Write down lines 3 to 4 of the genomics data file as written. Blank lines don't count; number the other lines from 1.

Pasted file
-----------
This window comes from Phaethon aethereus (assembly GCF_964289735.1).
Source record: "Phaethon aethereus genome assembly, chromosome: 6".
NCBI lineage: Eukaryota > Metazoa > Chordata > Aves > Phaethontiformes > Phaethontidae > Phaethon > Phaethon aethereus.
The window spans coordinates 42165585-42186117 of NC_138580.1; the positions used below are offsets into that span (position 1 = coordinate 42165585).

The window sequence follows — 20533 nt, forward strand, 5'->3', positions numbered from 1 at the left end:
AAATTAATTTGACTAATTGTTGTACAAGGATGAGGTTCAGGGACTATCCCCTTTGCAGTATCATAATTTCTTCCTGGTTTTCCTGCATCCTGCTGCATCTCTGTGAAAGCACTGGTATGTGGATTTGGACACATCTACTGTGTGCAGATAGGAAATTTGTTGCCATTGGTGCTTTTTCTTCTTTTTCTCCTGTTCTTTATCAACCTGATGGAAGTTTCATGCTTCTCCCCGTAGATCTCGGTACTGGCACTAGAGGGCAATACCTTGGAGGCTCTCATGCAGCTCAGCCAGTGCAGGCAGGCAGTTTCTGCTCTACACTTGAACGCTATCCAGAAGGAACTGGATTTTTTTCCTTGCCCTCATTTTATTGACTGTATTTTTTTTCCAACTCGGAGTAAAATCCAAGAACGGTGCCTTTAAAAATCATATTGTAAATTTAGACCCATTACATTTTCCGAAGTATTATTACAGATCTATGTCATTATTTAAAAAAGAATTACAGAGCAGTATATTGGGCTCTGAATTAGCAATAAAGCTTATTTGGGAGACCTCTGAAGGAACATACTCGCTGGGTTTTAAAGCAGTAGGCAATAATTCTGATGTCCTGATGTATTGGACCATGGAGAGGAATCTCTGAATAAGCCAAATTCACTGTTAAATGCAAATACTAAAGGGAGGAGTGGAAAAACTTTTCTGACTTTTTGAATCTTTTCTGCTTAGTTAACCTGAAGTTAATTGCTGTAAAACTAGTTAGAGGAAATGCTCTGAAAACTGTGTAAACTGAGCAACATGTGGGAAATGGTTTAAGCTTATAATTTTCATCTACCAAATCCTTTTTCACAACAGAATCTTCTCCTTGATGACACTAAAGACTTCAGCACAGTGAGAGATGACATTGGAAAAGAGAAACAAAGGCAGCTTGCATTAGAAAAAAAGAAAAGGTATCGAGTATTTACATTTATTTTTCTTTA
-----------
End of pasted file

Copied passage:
NCBI lineage: Eukaryota > Metazoa > Chordata > Aves > Phaethontiformes > Phaethontidae > Phaethon > Phaethon aethereus.
The window spans coordinates 42165585-42186117 of NC_138580.1; the positions used below are offsets into that span (position 1 = coordinate 42165585).